Eric’s mom posed a seemingly simple question — “My son has Down syndrome. Do you think you can teach him how to read?”
I was a first-year special education teacher. My experiences trying to improve Eric’s reading skills taught me so much more than I would have ever imagined about the importance of believing in possibilities and how placing students into predefined categories too often limits their futures. My memories of teaching students with intellectual and developmental disabilities (IDD) continue to be the happiest of my life —their energy, honesty and amazing potential were invigorating on a daily basis. However, ensuring my students were fully integrated in the school with their peers without disabilities was a constant struggle. Two decades later, the progress we have made in truly including students with IDD in school communities has been dramatically insufficient.
As the Supreme Court is poised to consider the constitutionality of affirmative action, many are reflecting on the importance of diversity in higher education settings. Almost all major universities now have a president- or provost-level office focused on enhancing diversity, equity and inclusion (DEI). These efforts have led to university campuses being filled with a broader array of students of color, from lower income households, of various faiths, and from the wide LGBTQI+ continuum. Many of us believe that this diversity has substantively improved college communities and that it plays an important role in moving us into a fairer society.
Although improving equity in access to higher education remains a work in progress, it is an appropriate time to reflect on which individuals remain outside the purview of what our society deems to be “college material” — namely students with IDD. A bold move would be for Stanford and other universities to expand DEI efforts to include these students in our academic communities by creating inclusive post-secondary programs that are fully integrated into campus life. At most institutions of higher education in the United States, DEI initiatives do not extend to this group of students. We are ‘inclusive,’ but only for students who fit within the category of who we think is valuable enough to contribute to our elite, exclusive and important world.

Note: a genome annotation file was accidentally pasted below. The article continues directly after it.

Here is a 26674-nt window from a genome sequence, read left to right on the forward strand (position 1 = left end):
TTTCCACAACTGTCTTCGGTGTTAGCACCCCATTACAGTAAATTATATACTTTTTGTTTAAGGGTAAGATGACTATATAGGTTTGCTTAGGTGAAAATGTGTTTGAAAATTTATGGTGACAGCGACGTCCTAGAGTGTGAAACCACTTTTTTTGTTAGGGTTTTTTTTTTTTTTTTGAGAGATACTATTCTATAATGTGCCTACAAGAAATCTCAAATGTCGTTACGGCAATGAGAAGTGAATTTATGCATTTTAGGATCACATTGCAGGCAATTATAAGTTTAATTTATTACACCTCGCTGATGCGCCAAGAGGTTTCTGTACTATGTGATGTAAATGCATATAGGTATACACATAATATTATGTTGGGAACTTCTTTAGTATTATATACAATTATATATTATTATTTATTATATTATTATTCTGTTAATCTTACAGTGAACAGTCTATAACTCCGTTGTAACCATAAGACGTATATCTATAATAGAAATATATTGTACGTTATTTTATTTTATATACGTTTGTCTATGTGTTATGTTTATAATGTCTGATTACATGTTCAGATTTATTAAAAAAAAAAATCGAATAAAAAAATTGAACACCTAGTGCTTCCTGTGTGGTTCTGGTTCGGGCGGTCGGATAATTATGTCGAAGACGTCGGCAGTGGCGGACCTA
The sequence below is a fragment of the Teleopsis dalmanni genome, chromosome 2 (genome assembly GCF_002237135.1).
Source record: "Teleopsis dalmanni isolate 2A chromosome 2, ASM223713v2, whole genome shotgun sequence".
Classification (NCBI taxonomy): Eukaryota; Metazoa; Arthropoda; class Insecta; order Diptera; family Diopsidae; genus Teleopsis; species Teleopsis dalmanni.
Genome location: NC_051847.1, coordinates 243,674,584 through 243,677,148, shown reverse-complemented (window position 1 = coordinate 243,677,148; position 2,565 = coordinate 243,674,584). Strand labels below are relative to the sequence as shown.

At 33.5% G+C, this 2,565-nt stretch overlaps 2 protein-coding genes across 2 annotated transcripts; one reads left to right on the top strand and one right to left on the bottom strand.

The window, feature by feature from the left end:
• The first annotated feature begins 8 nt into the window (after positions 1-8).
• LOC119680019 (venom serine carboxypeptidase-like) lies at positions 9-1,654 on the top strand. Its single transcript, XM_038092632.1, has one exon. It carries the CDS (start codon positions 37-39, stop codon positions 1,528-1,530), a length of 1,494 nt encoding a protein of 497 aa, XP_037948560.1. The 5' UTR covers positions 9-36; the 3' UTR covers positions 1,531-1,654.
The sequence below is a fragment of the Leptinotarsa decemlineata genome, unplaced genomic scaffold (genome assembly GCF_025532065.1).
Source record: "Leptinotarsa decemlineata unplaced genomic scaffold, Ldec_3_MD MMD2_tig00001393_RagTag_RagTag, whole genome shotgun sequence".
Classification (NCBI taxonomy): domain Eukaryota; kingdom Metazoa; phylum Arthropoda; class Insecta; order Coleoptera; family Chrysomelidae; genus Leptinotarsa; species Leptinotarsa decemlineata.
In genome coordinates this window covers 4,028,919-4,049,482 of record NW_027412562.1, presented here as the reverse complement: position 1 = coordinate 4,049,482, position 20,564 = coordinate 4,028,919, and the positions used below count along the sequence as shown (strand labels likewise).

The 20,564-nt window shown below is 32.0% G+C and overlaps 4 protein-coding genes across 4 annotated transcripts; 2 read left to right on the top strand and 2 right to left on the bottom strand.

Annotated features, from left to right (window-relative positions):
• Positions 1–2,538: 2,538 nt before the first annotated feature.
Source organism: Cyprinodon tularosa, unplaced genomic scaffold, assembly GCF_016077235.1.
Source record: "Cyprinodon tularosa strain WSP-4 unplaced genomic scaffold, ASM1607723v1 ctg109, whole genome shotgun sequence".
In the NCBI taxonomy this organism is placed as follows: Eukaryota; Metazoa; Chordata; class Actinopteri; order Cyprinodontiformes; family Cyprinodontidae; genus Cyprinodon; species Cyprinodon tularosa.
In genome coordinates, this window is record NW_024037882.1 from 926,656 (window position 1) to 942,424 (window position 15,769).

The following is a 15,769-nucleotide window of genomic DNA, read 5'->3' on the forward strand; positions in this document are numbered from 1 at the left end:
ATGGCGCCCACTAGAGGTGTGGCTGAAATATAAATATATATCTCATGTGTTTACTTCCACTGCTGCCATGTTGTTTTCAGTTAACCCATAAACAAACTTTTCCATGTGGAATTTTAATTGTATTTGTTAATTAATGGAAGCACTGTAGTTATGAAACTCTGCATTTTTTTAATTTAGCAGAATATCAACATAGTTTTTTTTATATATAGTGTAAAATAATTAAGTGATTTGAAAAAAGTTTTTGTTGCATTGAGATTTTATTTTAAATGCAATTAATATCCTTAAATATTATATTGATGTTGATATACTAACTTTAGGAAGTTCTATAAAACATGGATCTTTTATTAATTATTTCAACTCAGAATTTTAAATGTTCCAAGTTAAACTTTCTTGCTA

I have been working in special education, as a teacher and now a researcher, for two decades, and I recently connected my work to the salient ideas in “Why Fish Don’t Exist” by Lulu Miller. We, as a society, too often create categories and hierarchies that are unfair, wrong, and, worse, prevent us from evolving beyond our current conceptions of the world.
Miller’s book tells about a journey to understand how to overcome a personal setback. As she sought out role models of people who overcame challenging situations in their own lives, she discovered David Starr Jordan, the first president of Stanford University. A leading ichthyologist in his prime, he was credited with discovering a large percentage of known fish species. However, he was also a staunch supporter of eugenics who believed that individuals with IDD should be sterilized and institutionalized.
Decades later, we know that David Starr Jordan was wrong about so many things — fortunately Stanford has responded by removing his name and likeness from many parts of campus. As Miller cleverly details in her book, he was wrong about fish. They aren’t a closely related group of creatures — the category is false and was naively created based on features assumed to matter. We also know he was wrong about people with IDD. Individuals with IDD are valuable, vibrant humans who deserve lives full of happiness, friendship, independence and love.
Post-secondary programs for individuals with IDD are a clear next step for DEI initiatives. Think College is a national project that has been leading the effort to make universities more inclusive for students with IDD. Their work has made it clear that post-secondary programs for students with IDD are incredibly beneficial and lead to substantial improvements in employment, satisfaction with social life and independence.
Not only will students with IDD benefit from university opportunities, but the broader educational environment on campus will also grow stronger by embracing this diversity. Making colleges representative of society will allow our future doctors, lawyers, engineers, architects, artists and teachers to get to know people with different lived experiences, helping universities prepare the next generation of leaders to build a more inclusive, equitable world.
What a statement it would be if Stanford, the institution formerly led by David Starr Jordan, evolves into a model of inclusive higher education. I am hopeful that my colleagues and I can make this happen by establishing a post-secondary program for individuals with IDD at Stanford. If you are interested in contributing to this effort, we would be happy to hear from you.
As Miller states, “I have come to believe that it is our life’s work to tear down this order, to keep tugging at it, trying to unravel it, to set free the organisms trapped underneath. That it is our life’s work to mistrust our measures. Especially those about moral and mental standing. To remember that behind every ruler there is a Ruler. To remember that a category is at best a proxy; at worst, a shackle.”